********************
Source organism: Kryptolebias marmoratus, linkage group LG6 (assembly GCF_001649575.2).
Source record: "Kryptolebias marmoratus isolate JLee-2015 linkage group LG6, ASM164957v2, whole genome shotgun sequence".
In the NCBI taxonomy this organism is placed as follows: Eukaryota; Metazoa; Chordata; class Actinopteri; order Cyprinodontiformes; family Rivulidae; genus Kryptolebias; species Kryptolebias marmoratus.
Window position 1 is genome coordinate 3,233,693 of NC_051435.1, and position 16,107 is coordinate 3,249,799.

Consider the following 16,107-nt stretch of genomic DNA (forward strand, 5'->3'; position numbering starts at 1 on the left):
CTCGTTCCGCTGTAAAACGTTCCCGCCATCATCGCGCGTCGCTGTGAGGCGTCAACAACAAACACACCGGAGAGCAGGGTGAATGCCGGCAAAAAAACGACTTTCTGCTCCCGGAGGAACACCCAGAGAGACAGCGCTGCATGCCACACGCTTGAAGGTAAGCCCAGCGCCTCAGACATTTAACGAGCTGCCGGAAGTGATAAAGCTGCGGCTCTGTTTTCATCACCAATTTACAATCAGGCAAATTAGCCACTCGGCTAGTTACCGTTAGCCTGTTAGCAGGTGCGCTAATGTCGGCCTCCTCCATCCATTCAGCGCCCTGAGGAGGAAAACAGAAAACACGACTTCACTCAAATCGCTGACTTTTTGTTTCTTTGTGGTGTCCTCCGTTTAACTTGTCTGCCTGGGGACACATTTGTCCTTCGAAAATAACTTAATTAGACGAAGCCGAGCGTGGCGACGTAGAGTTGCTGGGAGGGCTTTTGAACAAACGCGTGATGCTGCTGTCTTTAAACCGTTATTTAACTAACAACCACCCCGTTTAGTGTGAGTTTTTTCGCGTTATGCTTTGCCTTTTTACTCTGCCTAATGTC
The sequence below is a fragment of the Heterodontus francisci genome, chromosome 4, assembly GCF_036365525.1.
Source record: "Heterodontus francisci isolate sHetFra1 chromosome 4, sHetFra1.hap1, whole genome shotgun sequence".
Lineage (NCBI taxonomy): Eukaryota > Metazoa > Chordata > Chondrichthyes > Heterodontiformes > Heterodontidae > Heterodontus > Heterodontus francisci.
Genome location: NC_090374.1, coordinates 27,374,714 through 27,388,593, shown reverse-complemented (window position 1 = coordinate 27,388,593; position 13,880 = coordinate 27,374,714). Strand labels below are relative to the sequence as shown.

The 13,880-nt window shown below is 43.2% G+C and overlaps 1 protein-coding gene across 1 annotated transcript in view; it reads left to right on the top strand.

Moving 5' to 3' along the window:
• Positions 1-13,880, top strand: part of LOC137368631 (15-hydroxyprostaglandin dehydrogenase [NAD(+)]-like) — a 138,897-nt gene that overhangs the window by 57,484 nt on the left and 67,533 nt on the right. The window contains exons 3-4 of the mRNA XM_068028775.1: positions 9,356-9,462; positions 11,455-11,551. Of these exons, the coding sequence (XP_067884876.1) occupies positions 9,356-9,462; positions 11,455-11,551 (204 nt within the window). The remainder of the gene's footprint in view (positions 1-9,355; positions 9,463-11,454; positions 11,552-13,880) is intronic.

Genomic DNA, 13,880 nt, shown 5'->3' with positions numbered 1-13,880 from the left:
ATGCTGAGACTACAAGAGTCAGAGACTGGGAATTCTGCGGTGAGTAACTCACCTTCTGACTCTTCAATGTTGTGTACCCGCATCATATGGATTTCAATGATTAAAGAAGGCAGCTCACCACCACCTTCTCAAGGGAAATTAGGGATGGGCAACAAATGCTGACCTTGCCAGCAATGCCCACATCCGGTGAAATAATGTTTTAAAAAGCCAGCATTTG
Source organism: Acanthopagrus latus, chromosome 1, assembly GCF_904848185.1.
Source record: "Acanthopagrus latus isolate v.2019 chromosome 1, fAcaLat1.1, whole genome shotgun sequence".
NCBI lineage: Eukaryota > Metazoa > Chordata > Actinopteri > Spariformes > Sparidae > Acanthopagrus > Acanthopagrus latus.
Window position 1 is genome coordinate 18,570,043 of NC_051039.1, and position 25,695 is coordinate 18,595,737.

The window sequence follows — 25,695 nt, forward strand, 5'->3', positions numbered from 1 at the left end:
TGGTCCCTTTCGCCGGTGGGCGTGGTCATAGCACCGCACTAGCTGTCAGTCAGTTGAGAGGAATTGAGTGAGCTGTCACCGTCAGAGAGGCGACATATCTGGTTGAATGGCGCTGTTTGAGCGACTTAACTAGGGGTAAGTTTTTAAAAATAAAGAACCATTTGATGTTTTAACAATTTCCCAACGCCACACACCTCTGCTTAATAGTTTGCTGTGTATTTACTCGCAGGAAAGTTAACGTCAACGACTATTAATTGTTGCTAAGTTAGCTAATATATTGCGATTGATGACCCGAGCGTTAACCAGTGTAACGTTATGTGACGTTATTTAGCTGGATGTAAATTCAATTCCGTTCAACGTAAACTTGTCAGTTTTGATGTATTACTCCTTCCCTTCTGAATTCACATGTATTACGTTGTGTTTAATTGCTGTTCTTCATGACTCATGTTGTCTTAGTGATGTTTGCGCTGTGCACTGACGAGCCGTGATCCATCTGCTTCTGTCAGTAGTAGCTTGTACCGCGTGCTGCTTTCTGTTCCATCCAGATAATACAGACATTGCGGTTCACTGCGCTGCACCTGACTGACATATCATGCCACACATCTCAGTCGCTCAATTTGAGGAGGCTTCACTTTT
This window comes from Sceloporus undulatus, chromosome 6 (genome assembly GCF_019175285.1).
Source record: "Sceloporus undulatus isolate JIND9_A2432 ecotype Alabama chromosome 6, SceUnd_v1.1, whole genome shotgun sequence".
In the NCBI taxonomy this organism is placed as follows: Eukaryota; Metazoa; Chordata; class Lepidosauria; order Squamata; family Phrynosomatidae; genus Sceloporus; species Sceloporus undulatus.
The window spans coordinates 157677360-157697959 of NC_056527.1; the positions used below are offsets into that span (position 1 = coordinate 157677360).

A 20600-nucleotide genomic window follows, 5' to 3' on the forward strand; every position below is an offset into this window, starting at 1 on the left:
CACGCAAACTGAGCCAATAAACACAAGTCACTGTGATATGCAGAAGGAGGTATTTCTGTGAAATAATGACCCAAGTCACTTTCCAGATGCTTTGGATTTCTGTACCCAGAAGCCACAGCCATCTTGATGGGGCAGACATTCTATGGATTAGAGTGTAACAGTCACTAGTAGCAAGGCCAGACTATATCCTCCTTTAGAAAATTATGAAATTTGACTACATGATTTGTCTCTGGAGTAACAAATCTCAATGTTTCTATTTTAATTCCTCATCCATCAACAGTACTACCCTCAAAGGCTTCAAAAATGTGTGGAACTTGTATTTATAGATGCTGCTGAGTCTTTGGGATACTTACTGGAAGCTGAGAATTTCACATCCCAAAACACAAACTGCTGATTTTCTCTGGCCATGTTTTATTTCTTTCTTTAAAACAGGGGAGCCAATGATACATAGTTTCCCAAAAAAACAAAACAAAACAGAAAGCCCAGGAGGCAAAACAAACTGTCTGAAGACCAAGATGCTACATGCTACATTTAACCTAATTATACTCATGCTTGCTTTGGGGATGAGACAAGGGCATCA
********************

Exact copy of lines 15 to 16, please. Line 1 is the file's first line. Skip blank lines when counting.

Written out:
ATGCTGAGACTACAAGAGTCAGAGACTGGGAATTCTGCGGTGAGTAACTCACCTTCTGACTCTTCAATGTTGTGTACCCGCATCATATGGATTTCAATGATTAAAGAAGGCAGCTCACCACCACCTTCTCAAGGGAAATTAGGGATGGGCAACAAATGCTGACCTTGCCAGCAATGCCCACATCCGGTGAAATAATGTTTTAAAAAGCCAGCATTTG
Source organism: Acanthopagrus latus, chromosome 1, assembly GCF_904848185.1.